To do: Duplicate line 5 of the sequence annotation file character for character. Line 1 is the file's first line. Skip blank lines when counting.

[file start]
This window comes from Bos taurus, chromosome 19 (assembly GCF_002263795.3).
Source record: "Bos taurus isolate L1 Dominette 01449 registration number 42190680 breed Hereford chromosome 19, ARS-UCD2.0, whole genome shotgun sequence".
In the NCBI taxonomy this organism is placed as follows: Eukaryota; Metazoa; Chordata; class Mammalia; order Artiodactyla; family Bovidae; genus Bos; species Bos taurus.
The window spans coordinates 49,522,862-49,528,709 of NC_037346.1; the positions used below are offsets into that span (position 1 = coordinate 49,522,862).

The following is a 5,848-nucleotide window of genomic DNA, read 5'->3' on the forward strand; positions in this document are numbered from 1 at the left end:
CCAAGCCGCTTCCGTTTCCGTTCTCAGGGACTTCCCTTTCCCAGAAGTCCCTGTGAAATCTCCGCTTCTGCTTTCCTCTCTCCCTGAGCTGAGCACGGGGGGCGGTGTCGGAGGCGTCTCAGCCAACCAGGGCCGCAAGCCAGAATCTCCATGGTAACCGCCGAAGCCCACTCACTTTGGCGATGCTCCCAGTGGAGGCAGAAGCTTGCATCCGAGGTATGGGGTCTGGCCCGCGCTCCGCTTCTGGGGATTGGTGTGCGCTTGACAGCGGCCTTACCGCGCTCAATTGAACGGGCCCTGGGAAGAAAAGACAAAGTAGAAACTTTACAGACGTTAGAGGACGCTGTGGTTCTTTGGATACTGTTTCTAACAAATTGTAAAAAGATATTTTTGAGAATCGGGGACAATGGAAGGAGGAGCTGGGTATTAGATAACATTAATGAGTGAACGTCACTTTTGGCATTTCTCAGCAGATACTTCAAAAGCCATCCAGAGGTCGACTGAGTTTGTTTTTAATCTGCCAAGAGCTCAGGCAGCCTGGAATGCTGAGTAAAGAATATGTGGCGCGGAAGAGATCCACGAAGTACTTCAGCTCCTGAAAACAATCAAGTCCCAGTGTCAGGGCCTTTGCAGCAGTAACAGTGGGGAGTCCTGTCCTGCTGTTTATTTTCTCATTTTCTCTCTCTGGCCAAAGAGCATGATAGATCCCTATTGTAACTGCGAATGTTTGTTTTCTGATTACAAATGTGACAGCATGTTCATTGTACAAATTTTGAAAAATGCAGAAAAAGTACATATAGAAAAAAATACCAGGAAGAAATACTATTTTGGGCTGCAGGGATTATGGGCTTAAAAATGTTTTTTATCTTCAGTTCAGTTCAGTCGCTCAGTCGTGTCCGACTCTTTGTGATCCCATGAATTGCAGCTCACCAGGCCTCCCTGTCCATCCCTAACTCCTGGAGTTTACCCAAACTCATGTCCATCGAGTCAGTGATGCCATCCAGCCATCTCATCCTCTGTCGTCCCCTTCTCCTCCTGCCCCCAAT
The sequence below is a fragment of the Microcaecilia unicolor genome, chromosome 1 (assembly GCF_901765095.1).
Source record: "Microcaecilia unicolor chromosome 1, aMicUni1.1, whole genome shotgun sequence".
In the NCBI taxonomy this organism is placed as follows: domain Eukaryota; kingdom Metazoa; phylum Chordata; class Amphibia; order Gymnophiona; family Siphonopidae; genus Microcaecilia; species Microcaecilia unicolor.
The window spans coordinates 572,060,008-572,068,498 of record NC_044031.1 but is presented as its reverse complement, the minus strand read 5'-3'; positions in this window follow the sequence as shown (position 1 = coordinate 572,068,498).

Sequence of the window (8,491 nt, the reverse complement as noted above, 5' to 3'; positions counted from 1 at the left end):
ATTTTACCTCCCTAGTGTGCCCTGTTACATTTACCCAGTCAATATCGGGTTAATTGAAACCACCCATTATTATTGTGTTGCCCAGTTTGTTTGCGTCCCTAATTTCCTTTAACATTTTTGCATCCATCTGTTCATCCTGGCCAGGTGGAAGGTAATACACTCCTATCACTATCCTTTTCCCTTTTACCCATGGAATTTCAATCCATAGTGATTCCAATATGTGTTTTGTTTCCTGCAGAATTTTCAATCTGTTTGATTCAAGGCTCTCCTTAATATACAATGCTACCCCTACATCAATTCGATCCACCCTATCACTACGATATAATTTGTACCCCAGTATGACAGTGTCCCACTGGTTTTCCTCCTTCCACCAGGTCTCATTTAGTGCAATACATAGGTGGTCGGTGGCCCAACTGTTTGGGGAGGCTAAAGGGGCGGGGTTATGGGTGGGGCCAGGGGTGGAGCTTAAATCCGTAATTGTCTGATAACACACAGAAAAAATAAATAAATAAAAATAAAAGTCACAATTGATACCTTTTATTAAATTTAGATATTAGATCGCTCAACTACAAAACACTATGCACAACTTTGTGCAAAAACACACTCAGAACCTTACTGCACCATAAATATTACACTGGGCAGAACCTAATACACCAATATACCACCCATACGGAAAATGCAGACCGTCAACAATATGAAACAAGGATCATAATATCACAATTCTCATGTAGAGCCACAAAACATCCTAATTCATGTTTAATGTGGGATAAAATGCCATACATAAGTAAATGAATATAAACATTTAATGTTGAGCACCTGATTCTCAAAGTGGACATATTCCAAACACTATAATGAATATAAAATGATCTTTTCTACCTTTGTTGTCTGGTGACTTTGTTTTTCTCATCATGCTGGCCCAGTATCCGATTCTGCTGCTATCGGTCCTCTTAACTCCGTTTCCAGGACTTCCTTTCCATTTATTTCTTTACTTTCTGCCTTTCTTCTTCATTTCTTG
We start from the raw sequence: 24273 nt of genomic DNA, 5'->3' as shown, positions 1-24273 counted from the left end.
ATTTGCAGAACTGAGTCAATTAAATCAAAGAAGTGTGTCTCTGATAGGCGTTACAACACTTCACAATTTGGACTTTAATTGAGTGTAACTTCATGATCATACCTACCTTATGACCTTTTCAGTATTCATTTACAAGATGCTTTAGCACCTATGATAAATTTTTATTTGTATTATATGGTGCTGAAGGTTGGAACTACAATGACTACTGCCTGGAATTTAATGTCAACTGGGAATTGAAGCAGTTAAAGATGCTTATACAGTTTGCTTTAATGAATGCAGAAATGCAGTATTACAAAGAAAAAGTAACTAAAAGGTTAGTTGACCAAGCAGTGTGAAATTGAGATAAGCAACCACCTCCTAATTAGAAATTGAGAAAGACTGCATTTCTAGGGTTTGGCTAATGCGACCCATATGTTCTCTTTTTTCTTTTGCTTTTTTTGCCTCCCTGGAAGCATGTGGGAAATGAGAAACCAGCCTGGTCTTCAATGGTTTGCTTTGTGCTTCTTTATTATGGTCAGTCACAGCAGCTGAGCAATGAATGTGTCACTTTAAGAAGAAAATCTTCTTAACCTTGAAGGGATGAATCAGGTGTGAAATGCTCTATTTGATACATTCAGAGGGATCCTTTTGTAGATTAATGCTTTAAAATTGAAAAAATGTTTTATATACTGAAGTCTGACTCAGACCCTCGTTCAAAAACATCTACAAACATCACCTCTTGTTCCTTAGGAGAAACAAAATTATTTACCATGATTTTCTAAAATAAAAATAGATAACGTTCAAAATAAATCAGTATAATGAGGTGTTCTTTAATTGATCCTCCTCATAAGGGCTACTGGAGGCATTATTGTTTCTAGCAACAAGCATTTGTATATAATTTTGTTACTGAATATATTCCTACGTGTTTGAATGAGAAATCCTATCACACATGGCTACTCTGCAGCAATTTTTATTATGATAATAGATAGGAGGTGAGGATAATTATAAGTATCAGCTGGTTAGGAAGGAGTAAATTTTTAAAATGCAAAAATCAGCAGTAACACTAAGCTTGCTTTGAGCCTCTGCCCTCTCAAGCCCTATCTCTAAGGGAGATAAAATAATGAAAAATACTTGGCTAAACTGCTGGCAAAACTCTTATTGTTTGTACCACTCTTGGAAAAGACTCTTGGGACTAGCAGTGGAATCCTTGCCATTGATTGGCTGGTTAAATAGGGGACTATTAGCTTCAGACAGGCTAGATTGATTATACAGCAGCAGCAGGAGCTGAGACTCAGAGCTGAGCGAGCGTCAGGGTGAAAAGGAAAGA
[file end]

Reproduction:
The following is a 5,848-nucleotide window of genomic DNA, read 5'->3' on the forward strand; positions in this document are numbered from 1 at the left end: